# Learn Regex - The Easy Way

## What is Regular Expression?

Regular expression is a group of characters or symbols which is used to find a specific pattern from a text.

A regular expression is a pattern that is matched against a subject string from left to right. The word "Regular expression" is a mouthful, you will usually find the term abbreviated as "regex" or "regexp". Regular expression is used for replacing a text within a string, validating form, extract a substring from a string based upon a pattern match, and so much more.

Imagine you are writing an application and you want to set the rules for when a user chooses their username. We want to allow the username to contain letters, numbers, underscores and hyphens. We also want to limit the number of characters in username so it does not look ugly. We use the following regular expression to validate a username:

Start of the line
|   3 to 15 characters long
|             |
|             |
^[a-z0-9_-]{3,15}$| | | | | End of the line letters, numbers, underscores, hyphens  Above regular expression can accept the strings john_doe, jo-hn_doe and john12_as. It does not match Jo because that string contains uppercase letter and also it is too short. ## Table of Contents ## 1. Basic Matchers A regular expression is just a pattern of characters that we use to perform search in a text. For example, the regular expression the means: the letter t, followed by the letter h, followed by the letter e. "the" => The fat cat sat on the mat.  Test the regular expression The regular expression 123 matches the string 123. The regular expression is matched against an input string by comparing each character in the regular expression to each character in the input string, one after another. Regular expressions are normally case-sensitive so the regular expression The would not match the string the. "The" => The fat cat sat on the mat.  Test the regular expression ## 2. Meta Characters Meta characters are the building blocks of the regular expressions. Meta characters do not stand for themselves but instead are interpreted insome special way. Some meta characters have a special meaning and are writteninside square brackets. The meta characters are as follows: Meta characterDescription .Period matches any single character except a line break. [ ]Character class. Matches any character contained between the square brackets. [^ ]Negated character class. Matches any character that is not contained between the square brackets *Matches 0 or more repetitions of the preceding symbol. +Matches 1 or more repetitions of the preceding symbol. ?Makes the preceding symbol optional. {n,m}Braces. Matches at least "n" but not more than "m" repetitions of the preceding symbol. (xyz)Character group. Matches the characters xyz in that exact order. |Alternation. Matches either the characters before or the characters after the symbol. \Escapes the next character. This allows you to match reserved characters [ ] ( ) { } . * + ? ^$ \ |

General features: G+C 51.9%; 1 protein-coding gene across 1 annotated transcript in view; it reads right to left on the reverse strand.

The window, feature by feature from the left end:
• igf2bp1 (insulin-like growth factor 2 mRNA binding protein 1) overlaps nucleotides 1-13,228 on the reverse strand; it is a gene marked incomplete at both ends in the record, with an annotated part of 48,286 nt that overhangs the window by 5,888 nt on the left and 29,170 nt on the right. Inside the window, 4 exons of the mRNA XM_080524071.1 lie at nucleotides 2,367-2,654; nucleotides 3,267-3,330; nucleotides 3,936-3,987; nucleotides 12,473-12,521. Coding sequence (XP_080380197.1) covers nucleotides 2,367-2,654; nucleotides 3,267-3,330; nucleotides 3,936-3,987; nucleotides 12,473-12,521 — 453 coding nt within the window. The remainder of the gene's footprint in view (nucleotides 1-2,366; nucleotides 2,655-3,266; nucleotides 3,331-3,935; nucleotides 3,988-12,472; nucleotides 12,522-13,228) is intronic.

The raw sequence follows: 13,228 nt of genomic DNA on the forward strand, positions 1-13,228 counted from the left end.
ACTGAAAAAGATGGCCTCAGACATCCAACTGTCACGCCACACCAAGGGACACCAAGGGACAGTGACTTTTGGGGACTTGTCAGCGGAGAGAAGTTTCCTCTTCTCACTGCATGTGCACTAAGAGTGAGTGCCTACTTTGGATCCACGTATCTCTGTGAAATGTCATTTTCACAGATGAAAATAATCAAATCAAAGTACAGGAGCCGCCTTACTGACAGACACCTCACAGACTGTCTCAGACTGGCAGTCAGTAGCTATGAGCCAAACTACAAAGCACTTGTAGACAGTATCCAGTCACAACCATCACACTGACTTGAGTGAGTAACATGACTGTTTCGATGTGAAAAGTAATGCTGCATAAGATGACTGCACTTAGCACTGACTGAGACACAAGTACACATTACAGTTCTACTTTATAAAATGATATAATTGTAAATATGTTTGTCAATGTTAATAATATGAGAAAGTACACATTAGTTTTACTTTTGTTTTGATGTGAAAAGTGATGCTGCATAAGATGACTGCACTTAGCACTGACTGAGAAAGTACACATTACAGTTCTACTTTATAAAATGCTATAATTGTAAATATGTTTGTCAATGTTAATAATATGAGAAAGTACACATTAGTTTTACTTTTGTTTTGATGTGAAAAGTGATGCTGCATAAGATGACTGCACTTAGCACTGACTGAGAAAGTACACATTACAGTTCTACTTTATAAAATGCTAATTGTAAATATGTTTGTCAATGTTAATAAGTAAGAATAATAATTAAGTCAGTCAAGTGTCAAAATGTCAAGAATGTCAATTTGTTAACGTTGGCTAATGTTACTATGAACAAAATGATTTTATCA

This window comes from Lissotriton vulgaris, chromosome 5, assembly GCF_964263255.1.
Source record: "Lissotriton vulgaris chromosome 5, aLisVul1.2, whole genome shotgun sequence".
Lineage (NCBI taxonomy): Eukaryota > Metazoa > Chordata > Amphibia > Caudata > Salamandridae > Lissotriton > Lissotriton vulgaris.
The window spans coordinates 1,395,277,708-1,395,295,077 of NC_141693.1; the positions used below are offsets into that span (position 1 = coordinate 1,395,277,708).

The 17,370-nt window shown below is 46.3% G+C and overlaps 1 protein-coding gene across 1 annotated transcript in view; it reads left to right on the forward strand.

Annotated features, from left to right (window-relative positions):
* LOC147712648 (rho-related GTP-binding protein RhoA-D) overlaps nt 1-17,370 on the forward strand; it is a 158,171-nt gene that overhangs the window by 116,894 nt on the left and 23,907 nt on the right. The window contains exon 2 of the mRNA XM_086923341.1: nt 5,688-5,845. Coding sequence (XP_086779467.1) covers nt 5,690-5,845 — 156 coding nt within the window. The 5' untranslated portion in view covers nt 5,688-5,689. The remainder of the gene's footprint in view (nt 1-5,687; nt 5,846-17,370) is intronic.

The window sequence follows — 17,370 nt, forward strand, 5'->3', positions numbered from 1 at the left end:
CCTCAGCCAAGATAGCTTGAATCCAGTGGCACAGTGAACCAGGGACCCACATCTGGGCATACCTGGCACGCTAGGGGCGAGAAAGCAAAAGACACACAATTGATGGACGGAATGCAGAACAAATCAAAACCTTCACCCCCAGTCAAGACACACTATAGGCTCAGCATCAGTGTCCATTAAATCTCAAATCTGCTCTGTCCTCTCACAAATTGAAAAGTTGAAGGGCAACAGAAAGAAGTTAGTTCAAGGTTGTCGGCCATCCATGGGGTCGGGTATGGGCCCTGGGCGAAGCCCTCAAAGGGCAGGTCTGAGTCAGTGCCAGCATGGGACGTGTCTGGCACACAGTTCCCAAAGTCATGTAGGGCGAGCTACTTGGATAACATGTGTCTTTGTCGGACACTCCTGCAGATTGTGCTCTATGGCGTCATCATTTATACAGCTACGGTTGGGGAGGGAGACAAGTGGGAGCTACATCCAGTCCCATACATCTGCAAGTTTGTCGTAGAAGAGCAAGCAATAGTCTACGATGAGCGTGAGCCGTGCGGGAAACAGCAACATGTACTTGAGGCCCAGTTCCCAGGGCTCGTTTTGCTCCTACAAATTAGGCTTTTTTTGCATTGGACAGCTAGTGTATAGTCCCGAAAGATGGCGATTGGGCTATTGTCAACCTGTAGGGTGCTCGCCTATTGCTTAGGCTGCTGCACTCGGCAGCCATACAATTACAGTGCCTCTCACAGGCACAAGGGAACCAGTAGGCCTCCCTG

^Matches the beginning of the input.